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Campus Dining supports community by sourcing local food

Robyn Newcomb
Features Editor

When you’re putting together a meal at Lowry, there are probably lots of considerations going through your head. Would this be good in stir fry? Soup or chili? Is it wrong to get a whole plate of chicken fingers? Everyone has a different go-to. But do you ever stop to ask yourself, Where did this come from?

Thanks to student requests and the efforts of Campus Dining, there’s a good chance you can say, “It’s local.” Over 20 years ago, The College of Wooster began sourcing from local producers, starting with milk and ice cream from Smith Dairy in Orrville, Ohio. The College’s relationship with local food has only grown since then.

“Since that time, we’ve added many other local producers,” said Marjorie Shamp, director of Wooster’s campus dining department, explaining that the products sourced locally in campus dining include milk, yogurt, cheese, apples, berries, greens, tofu, beef, sausage, bagels, ice cream, coffee and much more. Currently, roughly 36 percent of the food served in Campus Dining is defined as local, which means it’s grown within 250 miles of The College of Wooster campus.

“Local food can be more difficult to procure, store and handle,” said Shamp. She explained that campus dining has to take strides such as eliminating or negotiating better prices on non-local items, working with distributors for delivery help and storing bulk items bought fresh from local providers to offset the strain of local food’s higher price and less automated delivery.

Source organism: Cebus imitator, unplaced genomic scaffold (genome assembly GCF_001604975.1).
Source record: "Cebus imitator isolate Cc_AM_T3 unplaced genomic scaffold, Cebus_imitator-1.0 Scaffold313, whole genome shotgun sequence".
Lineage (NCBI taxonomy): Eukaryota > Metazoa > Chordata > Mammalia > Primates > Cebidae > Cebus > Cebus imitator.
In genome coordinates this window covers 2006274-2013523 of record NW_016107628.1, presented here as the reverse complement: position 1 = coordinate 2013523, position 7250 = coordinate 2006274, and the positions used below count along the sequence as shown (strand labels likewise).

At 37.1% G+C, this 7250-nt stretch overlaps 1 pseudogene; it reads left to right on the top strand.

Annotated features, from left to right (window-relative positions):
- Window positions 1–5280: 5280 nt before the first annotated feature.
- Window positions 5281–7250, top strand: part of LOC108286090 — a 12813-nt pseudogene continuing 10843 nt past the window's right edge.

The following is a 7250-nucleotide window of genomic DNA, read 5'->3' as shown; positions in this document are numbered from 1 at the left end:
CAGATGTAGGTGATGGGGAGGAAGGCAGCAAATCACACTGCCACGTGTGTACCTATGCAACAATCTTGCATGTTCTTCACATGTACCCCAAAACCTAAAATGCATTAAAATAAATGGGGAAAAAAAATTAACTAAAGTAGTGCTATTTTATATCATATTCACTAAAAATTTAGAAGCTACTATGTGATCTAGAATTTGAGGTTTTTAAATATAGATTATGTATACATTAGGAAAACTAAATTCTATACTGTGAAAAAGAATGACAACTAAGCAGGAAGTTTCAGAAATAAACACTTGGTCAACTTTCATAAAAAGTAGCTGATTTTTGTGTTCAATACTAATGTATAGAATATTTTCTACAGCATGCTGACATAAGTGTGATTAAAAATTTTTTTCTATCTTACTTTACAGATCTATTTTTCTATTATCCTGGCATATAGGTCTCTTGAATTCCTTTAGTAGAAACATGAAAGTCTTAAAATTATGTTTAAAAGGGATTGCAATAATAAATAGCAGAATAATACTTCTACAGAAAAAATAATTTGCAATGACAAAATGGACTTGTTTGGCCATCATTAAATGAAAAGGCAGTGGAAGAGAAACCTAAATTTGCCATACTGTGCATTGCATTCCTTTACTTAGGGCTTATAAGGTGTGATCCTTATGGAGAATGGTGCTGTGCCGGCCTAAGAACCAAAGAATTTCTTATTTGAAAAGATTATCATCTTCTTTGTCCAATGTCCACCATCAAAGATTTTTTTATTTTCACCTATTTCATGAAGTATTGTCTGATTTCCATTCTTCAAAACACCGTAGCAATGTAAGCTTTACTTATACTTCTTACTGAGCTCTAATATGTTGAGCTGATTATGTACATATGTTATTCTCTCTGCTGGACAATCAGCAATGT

“Still, while it is a great deal more expensive to offer, the taste, texture and nutrition are worth it,” Shamp explained. “It was student requests and the desire to support the local economy that drove the decision.”

Matt Mariola, a professor in Wooster’s environmental studies department, elaborated on this sort of local support when asked about the impact of Wooster’s choice to source local food.

“When we talk about sustainability, we always talk about the three legs of the stool: economic, environmental and social,” said Mariola. “And I think you can talk about local food along all three of those lines.”

Mariola explained how partnering with nearby producers benefits the local economy by keeping money local, strengthens the social fabric of the community by building personal connections between producers and the College, and it often has environmentally-conscious effects as well, by supporting smaller-scale growers.

While noting that the College could hypothetically do more with local food, Mariola maintained that Wooster’s campus dining does a remarkable job considering the resources they have.

“It’s a huge job to feed 2,000 people sustainably every day, and I feel like they do a really, really good job … A figure I’ve heard thrown around for other schools is about 20 percent [of food budget spent locally] as an industry average, so we’re definitely doing better than that,” said Mariola.

“I never like to put forth the idea that our greatest power is as consumers, but it is still the case that we do have a lot of power as consumers,” said Mariola. “Every time you choose to buy something online or at Walmart instead of spending your money locally, you’re making that choice: you’re saying, ‘I’m going to support this giant corporation instead of local products, local farmers, local people.’ That does have an impact.”

If you’d like to get involved with supporting local food in Wooster, email Dr. Mariola at for information on The College of Wooster’s organic farming club, or Jessica at for volunteer opportunities at Local Roots, Wooster’s local food co-op.

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